Phone calls are out, e-mails are in. At least, that’s what one business writer at Forbes would have you believe in his article, “10 Reasons Phone Calls Are A Waste of Time.”
Now, in some professions–technology, medicine, or education–perhaps this may be the new way of the world. In law, however, it’s the opposite. In many ways e-mails are ruining the good practice of law. Using the article’s same 10 reasons, here is why:
1. They demand immediate responses (which aren’t always the best responses).
This is pretty self-exlanatory. Are you a patent lawyer filing an appeal for a patent? Then you pick up a phone to call the patent examiner for advice. An e-mail will certainly get you nowhere.
Lawyers are looking for immediate responses in their deadline-driven work product.
2. You can’t go back and review phone calls later.
“Email, on the other hand, has the distinct advantage of being permanent, archivable and searchable, and allows prior conversations to be referenced and reviewed for accuracy or to refresh your memory,” writes Jayson DeMers for Forbes.
Great! Lawyers deal with confidential and private information. All the better not to leave a paper trail of e-mails.
Speak to your law firm manager about your firm’s policies regarding e-mail security before sending over any client files via cyberspace.
3. They’re an awkward dance of silence and interruptions.
It’s true that phone calls can get messy. Who is leading the call? What is the call about? If you must write an e-mail, answer these simple questions and send them about an hour before your phone call. That way there’s no confusion and less of chance for constant interruptions.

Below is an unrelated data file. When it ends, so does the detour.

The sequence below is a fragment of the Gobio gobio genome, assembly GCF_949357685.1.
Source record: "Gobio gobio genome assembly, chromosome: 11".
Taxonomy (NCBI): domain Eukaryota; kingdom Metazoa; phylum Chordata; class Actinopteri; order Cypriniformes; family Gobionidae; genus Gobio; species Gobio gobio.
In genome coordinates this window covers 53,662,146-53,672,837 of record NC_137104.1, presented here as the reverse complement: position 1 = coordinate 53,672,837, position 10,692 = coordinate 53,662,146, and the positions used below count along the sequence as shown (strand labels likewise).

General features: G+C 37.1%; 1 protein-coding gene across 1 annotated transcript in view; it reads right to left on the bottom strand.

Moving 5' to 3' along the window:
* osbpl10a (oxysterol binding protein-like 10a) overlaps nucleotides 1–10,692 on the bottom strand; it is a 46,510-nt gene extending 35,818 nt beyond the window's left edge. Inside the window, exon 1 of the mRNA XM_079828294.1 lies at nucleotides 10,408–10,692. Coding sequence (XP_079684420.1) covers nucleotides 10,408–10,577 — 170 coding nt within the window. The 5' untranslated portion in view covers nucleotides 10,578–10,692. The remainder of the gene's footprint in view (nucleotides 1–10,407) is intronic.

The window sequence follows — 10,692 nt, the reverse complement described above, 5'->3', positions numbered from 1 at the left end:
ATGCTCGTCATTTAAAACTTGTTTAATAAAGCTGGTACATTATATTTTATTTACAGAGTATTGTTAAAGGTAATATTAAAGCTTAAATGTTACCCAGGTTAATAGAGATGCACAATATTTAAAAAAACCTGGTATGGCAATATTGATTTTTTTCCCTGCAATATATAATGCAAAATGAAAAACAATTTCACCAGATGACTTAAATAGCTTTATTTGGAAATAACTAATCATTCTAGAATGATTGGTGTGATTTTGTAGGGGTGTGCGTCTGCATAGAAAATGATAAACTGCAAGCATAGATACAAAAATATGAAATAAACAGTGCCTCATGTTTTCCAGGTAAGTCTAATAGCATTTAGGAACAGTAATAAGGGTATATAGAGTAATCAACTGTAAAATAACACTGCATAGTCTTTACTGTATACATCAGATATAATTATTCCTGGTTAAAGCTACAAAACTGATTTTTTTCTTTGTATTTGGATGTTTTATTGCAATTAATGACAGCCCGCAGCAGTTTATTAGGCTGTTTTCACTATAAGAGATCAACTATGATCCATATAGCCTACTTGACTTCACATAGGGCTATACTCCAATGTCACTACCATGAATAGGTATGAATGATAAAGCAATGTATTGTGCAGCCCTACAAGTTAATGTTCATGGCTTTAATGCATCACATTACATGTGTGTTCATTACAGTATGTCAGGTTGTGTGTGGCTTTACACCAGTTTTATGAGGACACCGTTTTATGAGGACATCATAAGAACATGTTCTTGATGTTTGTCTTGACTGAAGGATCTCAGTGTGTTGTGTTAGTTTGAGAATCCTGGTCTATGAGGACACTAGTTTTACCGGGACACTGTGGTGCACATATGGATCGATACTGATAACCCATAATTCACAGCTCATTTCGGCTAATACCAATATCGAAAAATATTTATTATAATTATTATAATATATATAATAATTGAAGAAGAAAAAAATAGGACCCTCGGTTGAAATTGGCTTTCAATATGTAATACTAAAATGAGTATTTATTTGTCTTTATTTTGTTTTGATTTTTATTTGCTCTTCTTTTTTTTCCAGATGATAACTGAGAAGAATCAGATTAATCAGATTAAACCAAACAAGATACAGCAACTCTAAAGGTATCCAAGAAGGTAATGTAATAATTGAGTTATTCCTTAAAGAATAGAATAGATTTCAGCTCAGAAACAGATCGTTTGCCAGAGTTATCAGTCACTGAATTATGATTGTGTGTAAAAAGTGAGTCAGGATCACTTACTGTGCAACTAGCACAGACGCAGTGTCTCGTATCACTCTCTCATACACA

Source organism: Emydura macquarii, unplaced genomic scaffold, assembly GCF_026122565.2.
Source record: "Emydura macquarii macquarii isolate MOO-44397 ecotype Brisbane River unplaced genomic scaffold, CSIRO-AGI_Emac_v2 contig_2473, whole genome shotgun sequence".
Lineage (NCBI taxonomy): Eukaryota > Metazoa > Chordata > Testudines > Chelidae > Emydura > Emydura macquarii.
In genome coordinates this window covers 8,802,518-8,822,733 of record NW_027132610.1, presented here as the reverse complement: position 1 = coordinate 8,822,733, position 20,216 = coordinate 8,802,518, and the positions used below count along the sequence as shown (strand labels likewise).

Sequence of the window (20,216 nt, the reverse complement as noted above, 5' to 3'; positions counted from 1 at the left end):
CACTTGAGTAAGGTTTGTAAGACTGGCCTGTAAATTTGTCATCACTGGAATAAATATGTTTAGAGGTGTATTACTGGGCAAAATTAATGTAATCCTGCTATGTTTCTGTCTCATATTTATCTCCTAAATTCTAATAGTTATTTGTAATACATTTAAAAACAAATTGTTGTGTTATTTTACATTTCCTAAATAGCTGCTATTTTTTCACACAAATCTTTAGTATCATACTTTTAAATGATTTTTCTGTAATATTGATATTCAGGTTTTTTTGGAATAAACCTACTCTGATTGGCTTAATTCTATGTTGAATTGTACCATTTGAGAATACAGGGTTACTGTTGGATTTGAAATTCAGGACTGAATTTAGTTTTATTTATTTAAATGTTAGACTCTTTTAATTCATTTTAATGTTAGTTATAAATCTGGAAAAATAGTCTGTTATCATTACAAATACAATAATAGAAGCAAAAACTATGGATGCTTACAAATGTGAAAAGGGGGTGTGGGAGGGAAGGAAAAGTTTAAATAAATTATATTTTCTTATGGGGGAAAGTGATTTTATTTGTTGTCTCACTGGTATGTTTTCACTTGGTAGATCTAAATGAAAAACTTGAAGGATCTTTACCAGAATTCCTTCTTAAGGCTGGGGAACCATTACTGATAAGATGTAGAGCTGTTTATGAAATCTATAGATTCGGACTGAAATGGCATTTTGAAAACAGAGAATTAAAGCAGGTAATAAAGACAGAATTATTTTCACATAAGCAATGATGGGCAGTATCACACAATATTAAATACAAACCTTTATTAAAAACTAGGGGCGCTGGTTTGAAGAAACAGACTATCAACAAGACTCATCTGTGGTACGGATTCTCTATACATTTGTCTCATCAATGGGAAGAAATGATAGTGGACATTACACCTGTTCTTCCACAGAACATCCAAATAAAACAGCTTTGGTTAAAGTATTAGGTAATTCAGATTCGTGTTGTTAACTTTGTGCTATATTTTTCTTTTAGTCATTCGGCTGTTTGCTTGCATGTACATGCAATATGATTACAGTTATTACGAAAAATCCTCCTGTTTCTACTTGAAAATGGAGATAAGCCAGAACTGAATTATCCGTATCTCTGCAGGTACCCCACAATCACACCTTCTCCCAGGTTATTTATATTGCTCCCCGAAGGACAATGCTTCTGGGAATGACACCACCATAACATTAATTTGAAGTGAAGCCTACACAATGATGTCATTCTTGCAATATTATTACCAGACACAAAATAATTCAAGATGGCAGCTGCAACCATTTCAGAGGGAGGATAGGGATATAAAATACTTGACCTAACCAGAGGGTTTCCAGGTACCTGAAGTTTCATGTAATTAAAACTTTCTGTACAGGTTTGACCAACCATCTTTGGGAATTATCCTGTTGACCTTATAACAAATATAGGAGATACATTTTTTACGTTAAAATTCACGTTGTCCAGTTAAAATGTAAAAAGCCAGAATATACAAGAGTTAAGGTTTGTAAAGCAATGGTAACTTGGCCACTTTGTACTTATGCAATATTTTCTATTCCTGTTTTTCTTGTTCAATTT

4. They cause existential overhead.
“Existential overhead is the mental cost in distraction and stress of uncompleted tasks. Unfinished work (or in this case, looming scheduled phone calls) can hang over your head, whether consciously or not. According to Jim Benson, genius behind the concept of existential overhead, looming tasks are never really “out of sight, out of mind”: ‘When you have a workload, you are always thinking about the individual elements of that workload. In the back of your mind, you know what you haven’t done,” (via Forbes).
So that means a phone call on Tuesday may (or may not) hang over your head on Wednesday. However, for lawyers, e-mails can also pile up. So 10 e-mails received on Monday become 20 by Tuesday. So, instead of scheduling a phone call, you now have a dozen or more e-mails that take an hour to respond to instead of ten minutes over the phone.
5. They kill productivity and work flow.
“According to research cited by The Wall Street Journal, frequent interruptions can have dire physical consequences among office workers, including 9% higher rates of exhaustion, and a 4% increase in migraines and backaches,” writes DeMers for Forbes.
“Think there’s no harm in just quickly answering a call? According to a study conducted by researchers atMichigan State University, workers participating in a series of tasks who experienced a 2.8 second interruption made twice as many errors following the interruption.”
How many times do you check your phone for new e-mails? E-mail is far more disruptive than phone calls. They’re more frequent and seeminly “quick” to respond to. It’s just one click. Unfortunately, after writing five to six e-mails, you will soon realize you’ve lost an entire billable hour to unnecessary correspondance.
6. They necessitate small talk, the biggest time waster known to man.
Part of your job as a law firm professional is to speak to clients or potential clients. Phone calls are personal. Chatting about a person’s kids, their business, and other minutiae is helpful in generating a rapport and positive client reviews or referrals for the future. People love to chat on the phone, that’s true. And 30 minutes of conversation that could have taken 30 seconds of e-mail may–in the end–lead to 30 years of loyal business.
E-mail is lazy. When you don’t want to research the answer yourself, it’s easy to compose a 1-line e-mail. Imagine how many phone calls you’d have to make if each e-mail was equivalent to one phone call… and then, reconsider your use of cyberspace.